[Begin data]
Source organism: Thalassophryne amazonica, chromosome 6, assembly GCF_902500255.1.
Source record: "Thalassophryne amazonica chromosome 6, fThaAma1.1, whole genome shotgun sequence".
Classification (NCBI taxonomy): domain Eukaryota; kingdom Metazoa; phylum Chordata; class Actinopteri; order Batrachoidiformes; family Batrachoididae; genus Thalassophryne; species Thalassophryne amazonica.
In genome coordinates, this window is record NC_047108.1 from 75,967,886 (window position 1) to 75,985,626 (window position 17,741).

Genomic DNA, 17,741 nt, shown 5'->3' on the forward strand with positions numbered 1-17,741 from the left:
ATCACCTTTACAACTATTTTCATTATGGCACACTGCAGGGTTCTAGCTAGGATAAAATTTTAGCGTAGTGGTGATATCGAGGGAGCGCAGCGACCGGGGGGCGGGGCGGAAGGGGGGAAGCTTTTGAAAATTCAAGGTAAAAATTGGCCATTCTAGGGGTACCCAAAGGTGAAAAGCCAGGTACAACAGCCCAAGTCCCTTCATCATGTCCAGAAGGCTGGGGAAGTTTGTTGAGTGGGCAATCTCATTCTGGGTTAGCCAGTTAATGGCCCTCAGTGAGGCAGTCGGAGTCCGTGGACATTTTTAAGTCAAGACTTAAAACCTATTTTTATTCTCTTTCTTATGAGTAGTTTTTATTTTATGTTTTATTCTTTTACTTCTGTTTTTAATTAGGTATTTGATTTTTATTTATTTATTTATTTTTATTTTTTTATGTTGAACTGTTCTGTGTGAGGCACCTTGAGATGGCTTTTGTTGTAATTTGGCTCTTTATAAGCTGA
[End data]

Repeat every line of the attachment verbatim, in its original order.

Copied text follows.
Source organism: Thalassophryne amazonica, chromosome 6, assembly GCF_902500255.1.
Source record: "Thalassophryne amazonica chromosome 6, fThaAma1.1, whole genome shotgun sequence".
Classification (NCBI taxonomy): domain Eukaryota; kingdom Metazoa; phylum Chordata; class Actinopteri; order Batrachoidiformes; family Batrachoididae; genus Thalassophryne; species Thalassophryne amazonica.
In genome coordinates, this window is record NC_047108.1 from 75,967,886 (window position 1) to 75,985,626 (window position 17,741).

Genomic DNA, 17,741 nt, shown 5'->3' on the forward strand with positions numbered 1-17,741 from the left:
ATCACCTTTACAACTATTTTCATTATGGCACACTGCAGGGTTCTAGCTAGGATAAAATTTTAGCGTAGTGGTGATATCGAGGGAGCGCAGCGACCGGGGGGCGGGGCGGAAGGGGGGAAGCTTTTGAAAATTCAAGGTAAAAATTGGCCATTCTAGGGGTACCCAAAGGTGAAAAGCCAGGTACAACAGCCCAAGTCCCTTCATCATGTCCAGAAGGCTGGGGAAGTTTGTTGAGTGGGCAATCTCATTCTGGGTTAGCCAGTTAATGGCCCTCAGTGAGGCAGTCGGAGTCCGTGGACATTTTTAAGTCAAGACTTAAAACCTATTTTTATTCTCTTTCTTATGAGTAGTTTTTATTTTATGTTTTATTCTTTTACTTCTGTTTTTAATTAGGTATTTGATTTTTATTTATTTATTTATTTTTATTTTTTTATGTTGAACTGTTCTGTGTGAGGCACCTTGAGATGGCTTTTGTTGTAATTTGGCTCTTTATAAGCTGA